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Three Keys to Success in Fund Stewardship Programs and Audits

I am not going to lie. I like doing fund audits and fund stewardship. I like taking the jumbled mess and making sense of it, analyzing the results, and accomplishing an important goal that has the potential to significantly affect your organization and its donors. It is not exciting or sexy, but fund audits can be powerful when done well. They are squarely in the “science” side of the donor relations house and are an important component of overall fund stewardship.

Limitations to our time, resources, and expertise often derail the development of a solid fund stewardship or compliance program and our efforts to conduct effective fund purpose and activity reviews. However, once a system is in place, fund audits and fund stewardship initiatives are not difficult to maintain. The internal investment is well worth the benefits reaped in stronger and more transparent relationships with our donors.

Before you can begin this type of work, or be successful in the space, the following three keys will be imperative to reaching your goal:

  • Insider Relationships: A solid working relationship with your internal peers, especially the finance, accounting, and legal teams is imperative. You will need access to their data and figures, their expertise, and often time their ability to open doors with partners on campus or throughout your organization that you may not interface with regularly (i.e., business managers, auditors, fund administrators, etc.).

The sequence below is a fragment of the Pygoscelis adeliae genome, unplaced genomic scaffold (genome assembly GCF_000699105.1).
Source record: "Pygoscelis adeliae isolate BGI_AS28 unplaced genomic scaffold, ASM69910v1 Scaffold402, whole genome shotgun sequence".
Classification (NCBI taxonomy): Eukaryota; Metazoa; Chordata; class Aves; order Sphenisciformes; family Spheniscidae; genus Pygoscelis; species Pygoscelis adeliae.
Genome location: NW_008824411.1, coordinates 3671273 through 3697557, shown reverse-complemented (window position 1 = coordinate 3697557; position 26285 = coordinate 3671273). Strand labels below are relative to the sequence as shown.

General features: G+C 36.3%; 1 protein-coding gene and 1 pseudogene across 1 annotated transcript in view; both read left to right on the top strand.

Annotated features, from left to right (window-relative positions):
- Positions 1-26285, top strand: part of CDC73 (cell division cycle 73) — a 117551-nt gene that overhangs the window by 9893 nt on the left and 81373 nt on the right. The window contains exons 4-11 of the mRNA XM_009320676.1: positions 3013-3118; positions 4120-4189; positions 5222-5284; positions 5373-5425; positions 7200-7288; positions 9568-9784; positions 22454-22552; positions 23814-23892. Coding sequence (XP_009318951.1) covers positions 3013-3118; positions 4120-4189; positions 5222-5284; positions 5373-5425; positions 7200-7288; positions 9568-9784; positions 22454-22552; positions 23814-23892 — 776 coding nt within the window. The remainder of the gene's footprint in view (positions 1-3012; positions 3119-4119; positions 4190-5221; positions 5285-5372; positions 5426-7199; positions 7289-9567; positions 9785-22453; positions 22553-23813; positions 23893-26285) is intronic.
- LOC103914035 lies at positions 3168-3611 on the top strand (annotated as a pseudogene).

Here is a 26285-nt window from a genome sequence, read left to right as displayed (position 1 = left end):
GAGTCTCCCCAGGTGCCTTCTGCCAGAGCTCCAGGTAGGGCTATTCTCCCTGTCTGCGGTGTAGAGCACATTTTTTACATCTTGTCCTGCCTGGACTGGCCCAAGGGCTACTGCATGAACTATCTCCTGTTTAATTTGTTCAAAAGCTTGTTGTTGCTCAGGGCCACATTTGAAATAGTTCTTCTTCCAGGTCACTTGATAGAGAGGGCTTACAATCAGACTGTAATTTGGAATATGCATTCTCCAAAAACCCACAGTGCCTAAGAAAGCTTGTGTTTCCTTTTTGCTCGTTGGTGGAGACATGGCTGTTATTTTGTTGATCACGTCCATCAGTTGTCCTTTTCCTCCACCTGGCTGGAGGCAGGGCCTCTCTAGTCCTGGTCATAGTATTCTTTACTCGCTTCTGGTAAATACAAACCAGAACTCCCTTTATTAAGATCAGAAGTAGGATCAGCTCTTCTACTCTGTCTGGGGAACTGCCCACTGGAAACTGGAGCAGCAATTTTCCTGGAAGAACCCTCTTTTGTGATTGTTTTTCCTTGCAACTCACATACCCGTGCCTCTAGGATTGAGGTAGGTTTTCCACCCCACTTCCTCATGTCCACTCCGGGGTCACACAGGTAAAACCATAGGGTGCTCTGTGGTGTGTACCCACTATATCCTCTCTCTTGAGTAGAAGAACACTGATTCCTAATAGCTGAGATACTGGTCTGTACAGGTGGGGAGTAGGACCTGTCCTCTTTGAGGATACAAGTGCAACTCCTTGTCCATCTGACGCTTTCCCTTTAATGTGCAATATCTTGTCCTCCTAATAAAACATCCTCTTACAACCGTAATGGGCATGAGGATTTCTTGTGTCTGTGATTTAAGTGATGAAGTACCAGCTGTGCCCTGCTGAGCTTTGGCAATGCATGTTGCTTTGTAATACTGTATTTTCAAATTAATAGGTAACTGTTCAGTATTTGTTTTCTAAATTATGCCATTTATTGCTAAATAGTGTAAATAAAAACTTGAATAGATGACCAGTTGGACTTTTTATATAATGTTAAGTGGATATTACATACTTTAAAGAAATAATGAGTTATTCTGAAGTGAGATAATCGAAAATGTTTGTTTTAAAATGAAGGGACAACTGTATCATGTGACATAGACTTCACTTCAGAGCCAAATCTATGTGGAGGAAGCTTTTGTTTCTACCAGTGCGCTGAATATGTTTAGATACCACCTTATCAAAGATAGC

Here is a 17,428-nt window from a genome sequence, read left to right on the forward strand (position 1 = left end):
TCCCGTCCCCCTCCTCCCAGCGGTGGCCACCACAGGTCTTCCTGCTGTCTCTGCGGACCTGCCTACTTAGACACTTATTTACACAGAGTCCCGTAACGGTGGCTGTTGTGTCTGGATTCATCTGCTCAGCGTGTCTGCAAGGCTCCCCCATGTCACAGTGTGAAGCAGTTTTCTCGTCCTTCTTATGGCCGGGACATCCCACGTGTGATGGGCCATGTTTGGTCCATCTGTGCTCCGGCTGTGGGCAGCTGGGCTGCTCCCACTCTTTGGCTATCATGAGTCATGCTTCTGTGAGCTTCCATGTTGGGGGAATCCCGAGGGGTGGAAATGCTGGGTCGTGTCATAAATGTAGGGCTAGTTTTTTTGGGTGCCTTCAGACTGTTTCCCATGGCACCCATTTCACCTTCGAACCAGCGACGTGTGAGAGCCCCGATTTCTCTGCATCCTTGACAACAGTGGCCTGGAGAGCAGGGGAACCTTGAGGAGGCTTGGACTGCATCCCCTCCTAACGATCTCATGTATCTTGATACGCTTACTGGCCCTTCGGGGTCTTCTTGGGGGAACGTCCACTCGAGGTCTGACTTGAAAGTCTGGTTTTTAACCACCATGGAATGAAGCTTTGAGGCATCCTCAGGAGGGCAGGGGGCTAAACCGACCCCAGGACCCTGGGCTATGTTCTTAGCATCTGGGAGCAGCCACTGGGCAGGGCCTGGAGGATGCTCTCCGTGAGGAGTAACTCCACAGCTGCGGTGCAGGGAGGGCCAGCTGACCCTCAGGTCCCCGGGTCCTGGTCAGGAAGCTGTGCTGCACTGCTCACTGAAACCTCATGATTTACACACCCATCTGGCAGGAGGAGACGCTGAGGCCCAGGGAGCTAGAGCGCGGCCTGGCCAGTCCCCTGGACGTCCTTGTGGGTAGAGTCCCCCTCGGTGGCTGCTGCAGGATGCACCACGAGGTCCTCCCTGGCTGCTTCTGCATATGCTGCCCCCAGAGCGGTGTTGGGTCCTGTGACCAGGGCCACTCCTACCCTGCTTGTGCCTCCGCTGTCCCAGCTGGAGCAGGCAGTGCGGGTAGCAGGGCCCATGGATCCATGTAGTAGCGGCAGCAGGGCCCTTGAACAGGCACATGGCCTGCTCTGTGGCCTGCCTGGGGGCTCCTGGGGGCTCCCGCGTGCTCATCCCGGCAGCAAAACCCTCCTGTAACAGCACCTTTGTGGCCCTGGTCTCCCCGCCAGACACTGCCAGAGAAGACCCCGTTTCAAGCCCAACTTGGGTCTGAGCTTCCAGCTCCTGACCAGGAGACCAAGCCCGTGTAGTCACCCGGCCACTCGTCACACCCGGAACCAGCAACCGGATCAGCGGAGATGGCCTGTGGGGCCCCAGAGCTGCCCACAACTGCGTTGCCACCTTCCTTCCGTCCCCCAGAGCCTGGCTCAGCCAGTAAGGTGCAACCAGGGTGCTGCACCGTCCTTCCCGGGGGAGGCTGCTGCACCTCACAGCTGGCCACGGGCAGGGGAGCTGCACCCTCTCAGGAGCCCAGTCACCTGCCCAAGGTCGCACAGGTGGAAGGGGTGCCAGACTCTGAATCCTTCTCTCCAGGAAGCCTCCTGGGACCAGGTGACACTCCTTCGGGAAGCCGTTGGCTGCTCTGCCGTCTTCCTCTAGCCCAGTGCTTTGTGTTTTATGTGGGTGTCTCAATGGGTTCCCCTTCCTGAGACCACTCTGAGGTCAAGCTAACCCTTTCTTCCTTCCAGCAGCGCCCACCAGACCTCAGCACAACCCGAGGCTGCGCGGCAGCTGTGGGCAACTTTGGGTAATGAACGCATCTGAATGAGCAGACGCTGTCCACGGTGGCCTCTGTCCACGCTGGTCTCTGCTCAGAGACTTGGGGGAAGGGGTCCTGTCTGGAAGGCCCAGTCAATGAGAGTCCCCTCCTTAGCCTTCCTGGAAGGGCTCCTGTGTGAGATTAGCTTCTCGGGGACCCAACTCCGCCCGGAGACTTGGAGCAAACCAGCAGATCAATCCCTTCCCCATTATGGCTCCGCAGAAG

• Leadership Buy-In: Conducting fund audits and implementing organizational changes to fund stewardship practices is difficult. You do not want to get to the end of a long and cumbersome project only to have the results languish if your leadership and key partners are not on-board to implement the necessary changes or address the root causes of your fund stewardship challenges.

  • Donor-Centered Mindset: As often times these types of fundraising and stewardship activities fall to the financial or operations teams, the donor’s perspective does not always play a key role, as it should. As donor relations and fundraising professionals, it is our responsibility to bring the donor’s voice to the table in these initiatives. When educating the beneficiaries and fund administrators (faculty, staff, researchers) on why it is so important to administer these funds with utmost care and diligence, we must represent and advocate in the best interests of both the organization and the donor.

Fund stewardship is a growing sub-field within the donor relations and fundraising spectrum and no longer strictly live with the accountants and lawyers of the industry. The potential gains because of this work are endless.

If you are interested in learning more about fund stewardship and fund audit activity and how to tackle this space in a meaningful manner, join us in September of our webinar Fund Stewardship: The Alpha and Omega of Donor Relations. If you need help tackling your fund audit or fund stewardship challenges – reach out to us – we can help!


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